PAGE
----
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Disassembly and IRS
Type 4 engine and original "swing-axle"
This chassis was built in 1968 - that makes it
a "swing-axle" rear suspension and you can see one of the negative
aspects in this photo: the camber of the rear wheels changes
significantly with suspension travel. Here you see lots of
"positive" camber with the suspension on the lower stops; there
would be "negative" camber while on the upper stops.....
Additionally, the total suspension travel is limited by the
"swing-axle" design so the "IRS" rear suspension is much preferred
in off-road use. Our suspension update will convert this car
to a rear suspension system identical to that on our 5/1600 car,
giving us as much as 16" of rear wheel suspension travel while
minimizing camber changes.
Step 1 - remove the engine and swing-axle
With the engine and transaxle out of
the way, we can begin the conversion to IRS rear suspension.
While it's out of the car, Trevor plans to freshen up the engine and
install a new camshaft that will better match the intended purpose
of the car (a pre-runner).
The swing-axle suspension beam and "frame
The frame horns must be modified to allow
installation of the inner IRS pivot brackets - they locate at the
intersection of the beam and frame horns and as you can see here,
there's a bunch of structure/stuff in the way..... Some of the
hardware in this photo is a "hard mount" kit for mounting of the old
transaxle - that'll all go in the scrap bin and we'll fabricate new
mounts to interface with the "mid-mounts" that'll be part of our
new "Bus" transaxle.
Beginning the process of fitting the IRS pivot
Here we're using a commercially supplied "jig"
to position the driver's side IRS pivot so that we can determine
where to clearance the frame horns. The pivot will be inset
into the horn so that the innermost rear edge of the pivot is
essentially flush with the frame horn, requiring that we cut a
fairly large hole in the horn for a portion of the pivot to reside
inside the horn. Ultimately, we want to fit the pivot bracket
so that the jig bolts flat to the torsion housing spring plate cap
location while the boss at the pivot end is centered in the pivot
bracket. We'll try to remove as little material as
possible but may end up needing to close some gaps - it's a trial and
error process when you do it as infrequently as we do......
Frame horn cut for the IRS pivot installation
Here you can see the frame horn opening with
the pivot close to its final position. These are heavy duty
"race" IRS pivots, same as on our 5/1600 car. We had the
brackets but had to fabricate special "shoulder" nuts to weld on to
the pivot faces that are inside the frame horns and we had to turn
down the bolt heads to act as the outer bearing surfaces - the bolt
head needs to fit snugly inside the hole in the outer plate of the
Custom Pivot Bolt and Nut
We modified the bolts and nuts from
commercially available stock - both the bolt heads and the nuts are
machined to act as bearing surfaces with the pivot brackets.
The pivots are heavy duty "race" parts and these pivot bolt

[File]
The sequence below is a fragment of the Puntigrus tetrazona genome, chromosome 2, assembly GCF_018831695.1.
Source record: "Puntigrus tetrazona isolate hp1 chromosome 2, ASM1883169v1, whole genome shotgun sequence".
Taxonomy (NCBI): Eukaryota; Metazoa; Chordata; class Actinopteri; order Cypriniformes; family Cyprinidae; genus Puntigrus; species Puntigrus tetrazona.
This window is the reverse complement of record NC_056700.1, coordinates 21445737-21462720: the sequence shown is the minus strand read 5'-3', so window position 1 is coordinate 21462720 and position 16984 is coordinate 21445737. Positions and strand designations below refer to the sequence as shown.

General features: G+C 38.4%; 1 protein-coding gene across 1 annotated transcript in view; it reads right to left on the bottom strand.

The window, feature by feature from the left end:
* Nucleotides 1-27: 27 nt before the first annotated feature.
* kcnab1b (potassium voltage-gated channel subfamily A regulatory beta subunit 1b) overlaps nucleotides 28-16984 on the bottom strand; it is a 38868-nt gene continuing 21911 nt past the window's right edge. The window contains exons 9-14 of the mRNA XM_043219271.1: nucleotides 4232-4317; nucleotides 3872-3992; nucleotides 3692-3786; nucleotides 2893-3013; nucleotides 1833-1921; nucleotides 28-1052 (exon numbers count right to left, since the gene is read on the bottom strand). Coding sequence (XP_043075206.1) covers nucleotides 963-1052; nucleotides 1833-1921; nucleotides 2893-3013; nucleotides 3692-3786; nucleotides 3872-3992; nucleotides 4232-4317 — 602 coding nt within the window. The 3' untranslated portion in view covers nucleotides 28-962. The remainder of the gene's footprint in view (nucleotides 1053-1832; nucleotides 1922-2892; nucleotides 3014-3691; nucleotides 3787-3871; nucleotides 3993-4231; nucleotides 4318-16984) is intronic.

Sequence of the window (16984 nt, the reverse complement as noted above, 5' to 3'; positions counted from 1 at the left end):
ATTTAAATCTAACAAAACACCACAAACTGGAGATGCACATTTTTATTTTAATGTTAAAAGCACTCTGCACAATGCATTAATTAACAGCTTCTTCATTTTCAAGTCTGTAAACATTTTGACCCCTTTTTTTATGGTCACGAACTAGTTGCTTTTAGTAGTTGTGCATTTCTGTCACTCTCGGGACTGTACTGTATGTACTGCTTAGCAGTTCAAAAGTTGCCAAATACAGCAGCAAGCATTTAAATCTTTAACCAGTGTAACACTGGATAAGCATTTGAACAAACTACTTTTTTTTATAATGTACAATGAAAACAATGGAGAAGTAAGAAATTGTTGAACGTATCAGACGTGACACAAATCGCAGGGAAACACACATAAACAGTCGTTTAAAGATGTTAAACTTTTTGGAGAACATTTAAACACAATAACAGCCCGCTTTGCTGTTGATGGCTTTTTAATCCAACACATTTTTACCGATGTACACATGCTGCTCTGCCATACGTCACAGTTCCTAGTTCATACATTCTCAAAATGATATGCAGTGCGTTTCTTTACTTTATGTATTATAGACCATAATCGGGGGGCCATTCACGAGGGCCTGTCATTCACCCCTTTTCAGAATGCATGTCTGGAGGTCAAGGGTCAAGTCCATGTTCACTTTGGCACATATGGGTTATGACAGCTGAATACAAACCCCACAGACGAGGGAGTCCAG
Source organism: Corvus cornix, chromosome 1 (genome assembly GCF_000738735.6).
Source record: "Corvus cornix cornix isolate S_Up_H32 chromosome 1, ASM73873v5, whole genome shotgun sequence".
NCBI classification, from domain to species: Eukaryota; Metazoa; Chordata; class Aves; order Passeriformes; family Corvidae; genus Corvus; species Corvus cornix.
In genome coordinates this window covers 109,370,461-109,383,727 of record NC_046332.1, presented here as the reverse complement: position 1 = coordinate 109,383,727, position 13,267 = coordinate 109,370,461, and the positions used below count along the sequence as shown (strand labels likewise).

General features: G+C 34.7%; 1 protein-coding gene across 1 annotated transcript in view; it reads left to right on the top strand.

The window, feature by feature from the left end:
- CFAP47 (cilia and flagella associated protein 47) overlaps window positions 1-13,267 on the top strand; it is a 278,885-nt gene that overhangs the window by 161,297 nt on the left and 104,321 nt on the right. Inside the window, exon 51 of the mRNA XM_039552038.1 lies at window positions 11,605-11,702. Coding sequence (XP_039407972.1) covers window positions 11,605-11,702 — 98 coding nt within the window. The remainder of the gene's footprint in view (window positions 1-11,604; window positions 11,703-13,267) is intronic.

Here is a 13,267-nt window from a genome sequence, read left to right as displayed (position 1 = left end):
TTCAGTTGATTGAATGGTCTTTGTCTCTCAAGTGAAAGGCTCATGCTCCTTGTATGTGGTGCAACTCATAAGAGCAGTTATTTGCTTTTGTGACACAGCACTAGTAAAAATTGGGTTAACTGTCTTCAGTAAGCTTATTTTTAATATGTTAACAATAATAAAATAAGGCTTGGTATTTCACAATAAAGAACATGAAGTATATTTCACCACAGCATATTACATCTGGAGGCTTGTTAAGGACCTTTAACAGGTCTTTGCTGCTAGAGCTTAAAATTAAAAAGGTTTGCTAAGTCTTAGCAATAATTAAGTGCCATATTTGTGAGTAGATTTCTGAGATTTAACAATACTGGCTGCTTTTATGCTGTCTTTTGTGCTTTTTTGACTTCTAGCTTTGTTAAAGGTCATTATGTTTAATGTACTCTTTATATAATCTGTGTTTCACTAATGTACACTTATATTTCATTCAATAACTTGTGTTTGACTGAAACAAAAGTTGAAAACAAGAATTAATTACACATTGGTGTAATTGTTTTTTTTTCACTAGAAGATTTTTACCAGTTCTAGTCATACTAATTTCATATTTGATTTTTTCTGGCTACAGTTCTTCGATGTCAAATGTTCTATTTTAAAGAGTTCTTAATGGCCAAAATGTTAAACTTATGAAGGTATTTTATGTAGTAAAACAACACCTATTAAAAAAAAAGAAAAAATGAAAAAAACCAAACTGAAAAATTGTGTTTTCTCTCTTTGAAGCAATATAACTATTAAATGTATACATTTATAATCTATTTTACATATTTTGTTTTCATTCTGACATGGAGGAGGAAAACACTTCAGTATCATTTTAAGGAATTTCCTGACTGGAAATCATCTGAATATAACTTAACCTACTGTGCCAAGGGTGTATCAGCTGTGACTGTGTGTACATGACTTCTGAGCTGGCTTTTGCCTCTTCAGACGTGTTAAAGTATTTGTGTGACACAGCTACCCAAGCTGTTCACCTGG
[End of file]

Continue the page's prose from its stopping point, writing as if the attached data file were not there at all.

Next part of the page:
assemblies are much larger than stock. The nuts weld to the
pivot brackets on the face that is recessed inside the "frame
bracket inset into frame horn
You can see that we ended up cutting the hole a
bit over-size so we had to make a "filler" plate to close the gaps.
The frame horn area just to the right of the rear edge of the
bracket is rough because that's where the stock parking brake cable
exits. We had to remove the cable support structure, leaving
the area a bit disturbed - we'll close up and smooth over the area
before moving on. Also, the frame horn "seam" has a flange
that intrudes into where the trailing arm will mount - we'll trim
that back as necessary and re-weld the seam. Surprisingly, a
fair amount of trimming of the actual pivot bracket was necessary to
achieve the correct positioning (we had to remove lots of material
to get them to sit tight to the beam where the jig wanted them).
Final IRS pivot location, ready to be tacked in
Now that all the IRS bracket trimming is
complete, you can see that the jig bolts flat to the spring plate
cap mount (left side of the jig) and the jig boss is centered in the
bracket. Trevor tack welded the bracket in place, removed the
jig then fully welded the bracket. The passenger side IRS
pivot was installed in the same way. Next, we'll
grind the welds around the bracket to produce a smooth transition
We're using spare 5/1600 parts for this
conversion - trailing arms, spring plates, torsion bars and axles -
all parts that have been raced multiple times, then retired to serve
as spares. One of the trailing arms was a bit "tweaked"; it
was damaged in our 2012 Baja 500 roll-over. We were able to
return it to serviceable condition without too much trouble and it
should do well in this pre-runner. Everything else seems to be
in good shape so we'll just clean it up, paint it and bolt it on -
the car will be back on the wheels in no time!
Passenger side IRS pivot final welded and ready
for the trailing arm.
We still need to install a small pivot bolt "locking" device to keep
the pivot bolt from rotating during service - the trailing arm would
otherwise be able to rotate the bolt as the suspension cycles
up/down and it could eventually "unscrew" all the way out and we'd
lose the wheel on that side.....
Driver's side Pivot pin "lock"
This lock secures the pivot pin so that it can't
rotate as the trailing arm articulates - it's just a bolt head
welded to a tab that engages the Allen head of the pivot bolt,
restraining it from rotating while the tab is secured with the small
bolt you see at the top.
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